Ophthalmic diseases
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Ophthalmic Diseases. Pupil IrisSclera Conjunctiva. Chapter 4 Common Diseases of Companion Animals. Conjunctivitis . Causes (in dogs, usually not caused by infectious agent) Allergy (atopy) Anatomic (ectropion, entropion) Bacterial infection (predisposed by): Injury

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Ophthalmic diseases

Ophthalmic Diseases

Pupil IrisSclera Conjunctiva

Chapter 4

Common Diseases of Companion Animals


Conjunctivitis

Conjunctivitis

  • Causes (in dogs, usually not caused by infectious agent)

    • Allergy (atopy)

    • Anatomic (ectropion, entropion)

    • Bacterial infection (predisposed by):

      • Injury

      • ↓Tear production

      • Foreign body

  • Causes(in cats, it is usually infectious)

    • Feline herpes virus (most common cause of bilateral conjunctivitis)

    • Calicivirus

    • Chlamydia psittaci bacteria

    • Mycoplasma


Conjunctivitis1

Conjunctivitis

  • Signs

    • Redness

    • Chemosis (swelling of conjunctiva)

    • Ocular discharge (tears, mucus)

  • Dx

    • Determine 1º disease, if any

    • r/o FB

    • r/o ‘dry eye’ in recurrent cases

      • Schirmer tear test

      • 1 min; tears show as blue dye


Conjunctivitis2

Conjunctivitis

  • Rx

    • Topical antibiotic ointment

      • neomycin/bacitracin/polymyxin B

      • Gentamicin ophthalmic ointment

      • Antibiotic w/ cortisone (if cornea is intact)

  • Client info

    • Do not allow dogs to ride with head out window

    • Keep medial canthus of eye clean (warm water, clip hair)

    • Vaccinate kittens to prevent URI

    • Do not touch eye with applicator

    • Discard unused medication


Epiphora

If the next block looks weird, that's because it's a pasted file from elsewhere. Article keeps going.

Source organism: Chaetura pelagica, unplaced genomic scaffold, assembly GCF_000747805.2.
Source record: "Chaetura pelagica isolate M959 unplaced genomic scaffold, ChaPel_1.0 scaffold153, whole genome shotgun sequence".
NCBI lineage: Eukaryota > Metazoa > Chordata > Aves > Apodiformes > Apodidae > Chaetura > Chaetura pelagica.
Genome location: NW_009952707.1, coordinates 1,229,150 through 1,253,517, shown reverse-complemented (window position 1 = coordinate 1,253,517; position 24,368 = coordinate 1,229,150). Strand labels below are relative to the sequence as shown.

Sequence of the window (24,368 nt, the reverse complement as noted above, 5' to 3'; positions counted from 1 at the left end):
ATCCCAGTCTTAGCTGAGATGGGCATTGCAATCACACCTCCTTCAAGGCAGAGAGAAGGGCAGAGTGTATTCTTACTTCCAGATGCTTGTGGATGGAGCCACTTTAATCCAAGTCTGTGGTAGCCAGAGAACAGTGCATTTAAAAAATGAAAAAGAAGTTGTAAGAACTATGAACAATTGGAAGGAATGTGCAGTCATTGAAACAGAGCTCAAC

Epiphora

Excess tearing

  • Causes (2 causes)

    • Overproduction of tears

      • Ocular pain, irritation (from hair, etc)

    • Faulty drainage by lacrimal system

      • Blockage of duct (swelling, inflam)

      • Blockage of puncta (hair, debris)

      • Imperforate puncta (no opening)

        • Cockers

        • Poodles

      • Trauma


Epiphora1

Epiphora

  • Signs

    • Watering of eye

    • Discoloration of hair

  • Dx

    • Fluorescein dye test

      • Dye at nose shows duct is open

  • Rx

    • Treat 1º cause

      • Flush lacrimal ducts

      • Surgically open imperforate puncta

      • Topical antibiotic ointment

      • Keep hair trimmed around eyes

  • Client info

    • Hair acts as wick

    • Staining due to pigment in tears, not blood

    • Some dogs have life-long problem


Entropion

Entropion

Eye lids rub against cornea; common in dogs, not in cats

  • Causes

    • Congenital—large orbits w/ deep-set eyes (poor lid support)

      • Collies, G Dane, I Set, Dobe, G Ret, Rott, Weim

    • Poor ocular muscle development (also congenital)

      • Chesapeake, Labs, Chow, Sam

    • Trauma → scarring with distortion of lid

    • 2º to painful corneal lesion, conjunctiva inflammation (most common cause in cats)

  • Signs

    • Epiphora (tearing)

    • Chemosis (swelling of conjunctiva)

    • Conjunctivitis

    • Pain

    • Corneal ulceration (±)

    • Photophobia


Entropion1

Entropion

  • Rx

    • Surgical correction is TOC

      • Temporary mattress suture to evert eye (young animal)

      • Lateral canthoplasty (to shorten eye lid)

      • Remove elliptical piece of tissue from under eye


Ectropion

Ectropion

  • Causes

    • Congenital

      • Bassets, Blood, C Span, E Bull, St Bern

  • Signs

    • Conjunctivitis

    • Epiphora

    • Keratitis (corneal inflammation/scarring), usually from exposure

    • Purulent exudate

  • Rx

    • Surgery to shorten eye lid

    • Other procedures


Hypertrophy of nictitans gland cherry eye

Hypertrophy of Nictitans Gland (Cherry Eye)

Nictitating membrane is the 3rd eyelid; is a protective structure